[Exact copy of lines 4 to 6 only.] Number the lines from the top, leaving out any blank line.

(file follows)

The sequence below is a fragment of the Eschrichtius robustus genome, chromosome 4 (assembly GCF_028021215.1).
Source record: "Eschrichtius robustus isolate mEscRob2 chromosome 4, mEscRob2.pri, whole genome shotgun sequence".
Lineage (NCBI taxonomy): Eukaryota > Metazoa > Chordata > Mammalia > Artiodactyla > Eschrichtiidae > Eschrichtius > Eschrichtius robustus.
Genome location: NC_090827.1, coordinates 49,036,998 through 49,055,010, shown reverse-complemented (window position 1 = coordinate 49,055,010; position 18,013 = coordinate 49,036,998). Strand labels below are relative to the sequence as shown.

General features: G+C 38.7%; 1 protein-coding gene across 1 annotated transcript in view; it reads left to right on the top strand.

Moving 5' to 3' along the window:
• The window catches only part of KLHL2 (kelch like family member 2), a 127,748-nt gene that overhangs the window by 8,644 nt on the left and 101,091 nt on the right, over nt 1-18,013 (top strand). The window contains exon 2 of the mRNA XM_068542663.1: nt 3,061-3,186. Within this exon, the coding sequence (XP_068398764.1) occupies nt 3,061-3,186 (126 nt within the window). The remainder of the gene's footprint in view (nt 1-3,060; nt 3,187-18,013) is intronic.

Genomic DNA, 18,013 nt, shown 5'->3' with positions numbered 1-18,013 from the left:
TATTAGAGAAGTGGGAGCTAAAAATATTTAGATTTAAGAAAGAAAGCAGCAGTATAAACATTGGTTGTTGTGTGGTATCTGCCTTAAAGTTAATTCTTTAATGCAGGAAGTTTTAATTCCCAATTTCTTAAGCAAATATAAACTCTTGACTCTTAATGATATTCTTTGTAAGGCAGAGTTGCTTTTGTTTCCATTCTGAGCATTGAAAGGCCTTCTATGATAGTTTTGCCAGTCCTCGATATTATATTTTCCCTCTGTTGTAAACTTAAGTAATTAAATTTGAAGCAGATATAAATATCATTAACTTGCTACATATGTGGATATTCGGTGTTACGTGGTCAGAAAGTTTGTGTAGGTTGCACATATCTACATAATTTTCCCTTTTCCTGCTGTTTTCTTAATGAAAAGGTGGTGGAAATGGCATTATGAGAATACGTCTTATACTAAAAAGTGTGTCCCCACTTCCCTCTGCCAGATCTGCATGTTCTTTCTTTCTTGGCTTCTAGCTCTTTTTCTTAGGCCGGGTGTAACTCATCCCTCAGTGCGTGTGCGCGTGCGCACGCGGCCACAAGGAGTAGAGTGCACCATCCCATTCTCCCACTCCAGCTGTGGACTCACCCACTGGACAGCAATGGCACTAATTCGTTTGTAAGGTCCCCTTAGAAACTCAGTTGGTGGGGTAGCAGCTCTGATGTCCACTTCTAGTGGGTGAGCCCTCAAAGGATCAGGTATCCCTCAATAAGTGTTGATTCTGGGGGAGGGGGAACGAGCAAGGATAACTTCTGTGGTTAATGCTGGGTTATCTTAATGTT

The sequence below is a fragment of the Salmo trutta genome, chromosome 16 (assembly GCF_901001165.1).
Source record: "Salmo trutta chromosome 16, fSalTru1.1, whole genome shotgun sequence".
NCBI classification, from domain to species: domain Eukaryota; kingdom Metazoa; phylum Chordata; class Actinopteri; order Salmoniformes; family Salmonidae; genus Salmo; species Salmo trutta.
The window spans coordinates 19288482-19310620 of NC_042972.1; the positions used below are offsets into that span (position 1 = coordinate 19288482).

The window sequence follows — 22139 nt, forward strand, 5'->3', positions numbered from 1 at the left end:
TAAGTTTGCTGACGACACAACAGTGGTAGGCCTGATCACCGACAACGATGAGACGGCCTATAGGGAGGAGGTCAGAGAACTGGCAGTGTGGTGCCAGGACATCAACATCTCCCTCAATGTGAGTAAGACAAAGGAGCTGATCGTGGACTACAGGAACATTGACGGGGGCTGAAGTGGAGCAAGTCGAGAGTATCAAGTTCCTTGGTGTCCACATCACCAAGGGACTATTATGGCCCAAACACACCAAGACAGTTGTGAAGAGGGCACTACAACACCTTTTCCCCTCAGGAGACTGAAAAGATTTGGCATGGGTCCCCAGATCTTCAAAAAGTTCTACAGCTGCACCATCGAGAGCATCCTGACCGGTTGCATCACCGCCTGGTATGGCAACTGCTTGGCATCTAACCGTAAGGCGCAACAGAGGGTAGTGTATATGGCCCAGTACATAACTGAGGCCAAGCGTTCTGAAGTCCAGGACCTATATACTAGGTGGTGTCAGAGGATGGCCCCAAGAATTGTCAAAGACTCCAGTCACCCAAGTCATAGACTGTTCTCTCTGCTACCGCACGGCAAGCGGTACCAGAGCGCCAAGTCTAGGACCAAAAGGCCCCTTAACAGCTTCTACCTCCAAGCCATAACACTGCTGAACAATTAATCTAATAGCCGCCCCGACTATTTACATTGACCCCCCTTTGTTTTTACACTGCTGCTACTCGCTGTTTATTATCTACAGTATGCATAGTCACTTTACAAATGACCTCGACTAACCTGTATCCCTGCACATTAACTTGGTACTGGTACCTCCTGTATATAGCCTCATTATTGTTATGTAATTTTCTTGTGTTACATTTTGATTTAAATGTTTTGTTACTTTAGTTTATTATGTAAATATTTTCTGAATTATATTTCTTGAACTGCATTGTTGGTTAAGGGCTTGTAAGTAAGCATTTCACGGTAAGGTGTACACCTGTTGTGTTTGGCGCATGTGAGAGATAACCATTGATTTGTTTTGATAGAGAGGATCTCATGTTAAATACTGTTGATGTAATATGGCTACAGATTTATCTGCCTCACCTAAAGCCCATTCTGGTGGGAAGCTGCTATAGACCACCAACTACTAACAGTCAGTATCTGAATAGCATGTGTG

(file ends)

Genome location: NC_090827.1, coordinates 49,036,998 through 49,055,010, shown reverse-complemented (window position 1 = coordinate 49,055,010; position 18,013 = coordinate 49,036,998). Strand labels below are relative to the sequence as shown.

General features: G+C 38.7%; 1 protein-coding gene across 1 annotated transcript in view; it reads left to right on the top strand.

Moving 5' to 3' along the window: